Director Paul Feig makes refreshingly nice comedies. There’s not a mean-spirited bone in his body. Not for a second does he ever poke fun at his characters. The creator behind one of the greatest and sweetest shows ever to grace television, “Freaks & Geeks,” loves all his characters – the screw-ups, the underdogs and even the bullies. That empathy has carried over to his feature film work. Although the laughs and appealing spirit of “Bridesmaids” was missing in “The Heat,” he’s quickly rebounded with “Spy,” a ferociously funny Melissa McCarthy star vehicle.
Susan Cooper (McCarthy) once dreamed of life as a CIA field agent. She imagined action, romance and intrigue. Instead of trotting the globe and saving the world, Susan performs her heroics behind a desk. The CIA analyst is super-spy Bradley Fine’s (Jude Law) eyes and ears. When the CIA’s top agents’ identities are exposed, though, Susan gets her chance to get out into the field. But putting the fate of the world into her hands doesn’t sit well with everybody – most notably, Rick Ford (Jason Statham), a spy who doesn’t believe he has any weaknesses. Ford and Cooper butt heads as she tracks down Bulgarian arms dealer Rayna Boyanov (Rose Byrne), who plans on selling a miniature nuclear weapon to the highest bidder.
As expected, Feig’s script is sharp. Never does “Spy” become parody or satire. The writer/director manages to poke fun at some genre conventions – Ford is James Bond and Jason Bourne combined, with some steroids thrown in for good measure – but never to the point where they overwhelm the emotional core and broad stakes of the film. Yes, “Spy” is a comedy, but Feig makes the action scenes have a real sense of danger. The violence is surprisingly and often comically brutal. Feig not only takes advantage of the R-rating in the language department, but also with bloodshed.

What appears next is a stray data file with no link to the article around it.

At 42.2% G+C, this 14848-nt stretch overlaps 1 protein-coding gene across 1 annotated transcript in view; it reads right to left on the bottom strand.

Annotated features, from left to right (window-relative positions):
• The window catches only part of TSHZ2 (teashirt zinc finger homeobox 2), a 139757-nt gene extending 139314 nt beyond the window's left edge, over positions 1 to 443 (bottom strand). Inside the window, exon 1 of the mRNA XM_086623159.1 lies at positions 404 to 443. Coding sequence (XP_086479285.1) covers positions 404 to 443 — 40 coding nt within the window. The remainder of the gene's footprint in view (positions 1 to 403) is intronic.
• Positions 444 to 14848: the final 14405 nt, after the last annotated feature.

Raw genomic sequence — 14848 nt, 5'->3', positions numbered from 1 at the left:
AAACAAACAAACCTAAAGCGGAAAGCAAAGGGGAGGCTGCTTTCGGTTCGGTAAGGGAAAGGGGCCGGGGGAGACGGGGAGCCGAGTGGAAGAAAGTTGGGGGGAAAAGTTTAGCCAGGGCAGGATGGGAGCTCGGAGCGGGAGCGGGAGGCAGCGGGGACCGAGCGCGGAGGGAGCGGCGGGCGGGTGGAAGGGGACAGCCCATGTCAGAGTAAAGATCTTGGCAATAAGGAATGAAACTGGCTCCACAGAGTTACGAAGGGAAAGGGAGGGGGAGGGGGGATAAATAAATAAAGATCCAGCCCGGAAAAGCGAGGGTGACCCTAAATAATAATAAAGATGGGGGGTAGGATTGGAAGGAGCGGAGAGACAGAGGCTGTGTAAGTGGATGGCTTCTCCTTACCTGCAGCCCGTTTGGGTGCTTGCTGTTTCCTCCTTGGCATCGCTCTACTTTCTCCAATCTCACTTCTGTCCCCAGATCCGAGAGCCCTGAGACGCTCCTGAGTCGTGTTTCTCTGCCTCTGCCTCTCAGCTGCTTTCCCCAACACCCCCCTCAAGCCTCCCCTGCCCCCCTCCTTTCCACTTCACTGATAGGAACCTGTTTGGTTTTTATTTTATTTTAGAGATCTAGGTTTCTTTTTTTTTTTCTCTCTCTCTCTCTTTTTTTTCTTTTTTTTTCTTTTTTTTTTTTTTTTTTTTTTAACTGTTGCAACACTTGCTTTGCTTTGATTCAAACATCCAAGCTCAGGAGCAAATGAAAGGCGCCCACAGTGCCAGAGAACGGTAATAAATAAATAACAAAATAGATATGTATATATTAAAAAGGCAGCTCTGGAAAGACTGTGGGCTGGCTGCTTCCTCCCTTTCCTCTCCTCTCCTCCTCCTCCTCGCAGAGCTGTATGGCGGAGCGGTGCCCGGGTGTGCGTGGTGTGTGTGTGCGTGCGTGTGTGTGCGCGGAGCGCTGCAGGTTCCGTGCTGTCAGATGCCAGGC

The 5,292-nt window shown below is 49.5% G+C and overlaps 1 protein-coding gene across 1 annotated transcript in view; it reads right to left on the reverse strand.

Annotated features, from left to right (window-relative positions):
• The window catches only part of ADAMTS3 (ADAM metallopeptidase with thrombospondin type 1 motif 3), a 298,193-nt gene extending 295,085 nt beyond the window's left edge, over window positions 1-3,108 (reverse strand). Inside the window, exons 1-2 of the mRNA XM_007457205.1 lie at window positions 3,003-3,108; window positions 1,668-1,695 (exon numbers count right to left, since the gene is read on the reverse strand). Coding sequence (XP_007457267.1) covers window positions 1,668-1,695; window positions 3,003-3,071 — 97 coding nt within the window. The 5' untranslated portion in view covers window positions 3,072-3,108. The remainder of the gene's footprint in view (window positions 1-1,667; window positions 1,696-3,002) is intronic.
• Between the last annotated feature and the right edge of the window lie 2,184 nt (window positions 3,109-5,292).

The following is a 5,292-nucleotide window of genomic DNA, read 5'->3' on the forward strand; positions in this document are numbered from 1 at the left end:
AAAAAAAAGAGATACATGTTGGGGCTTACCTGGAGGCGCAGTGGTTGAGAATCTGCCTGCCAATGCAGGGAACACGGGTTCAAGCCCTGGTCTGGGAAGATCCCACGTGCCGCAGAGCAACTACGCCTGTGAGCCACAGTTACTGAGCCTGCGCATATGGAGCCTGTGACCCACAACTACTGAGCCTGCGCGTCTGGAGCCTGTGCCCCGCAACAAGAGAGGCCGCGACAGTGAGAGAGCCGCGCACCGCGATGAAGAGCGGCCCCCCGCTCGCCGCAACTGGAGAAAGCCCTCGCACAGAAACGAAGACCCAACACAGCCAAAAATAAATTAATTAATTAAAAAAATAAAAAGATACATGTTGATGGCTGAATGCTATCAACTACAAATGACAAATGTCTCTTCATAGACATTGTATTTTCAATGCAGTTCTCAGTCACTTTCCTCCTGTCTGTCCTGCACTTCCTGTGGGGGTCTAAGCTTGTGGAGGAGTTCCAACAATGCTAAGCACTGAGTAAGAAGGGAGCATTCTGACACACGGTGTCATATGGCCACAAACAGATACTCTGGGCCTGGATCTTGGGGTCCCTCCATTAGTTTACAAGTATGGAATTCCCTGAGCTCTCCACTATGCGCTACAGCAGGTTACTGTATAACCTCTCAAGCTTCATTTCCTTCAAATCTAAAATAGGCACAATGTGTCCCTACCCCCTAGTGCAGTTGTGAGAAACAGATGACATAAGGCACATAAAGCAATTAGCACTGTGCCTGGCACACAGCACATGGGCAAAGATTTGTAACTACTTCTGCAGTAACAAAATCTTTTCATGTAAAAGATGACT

Like pretty much anything that Melissa McCarthy does these days, your enjoyment of “Tammy” will depend entirely on how you feel about the actress as a performer. Those who can’t get enough of watching her play the same sloppy and obnoxious character over and over again will probably think that it’s the funniest comedy of the year. But for those who were already sick of her tedious, one-trick pony act after “Bridesmaids” launched the actress into superstardom, sitting through McCarthy’s latest movie is about as pleasant as a punch to the face. “Tammy” is so groan-inducingly dumb that it rivals some of Adam Sandler’s worst comedies, placing so much faith in its leading lady’s raucous, over-the-top antics that it doesn’t even consider it might not be funny.
McCarthy stars as the title character, a slovenly loser who wrecks her beat-up car, gets fired from her job at the local fast food joint, and discovers that her husband (Nat Faxon) has been cheating with their neighbor (Toni Collette), all within the same day. Desperate to get out of town for a while, she agrees to let her alcoholic grandmother, Pearl (Susan Sarandon) – who has the two things that Tammy needs most: a working car and some cash – tag along with her on a road trip to Niagara Falls. But when they end up driving the wrong way, the two women decide to make the most of the mishap in an attempt to patch up their troubled past.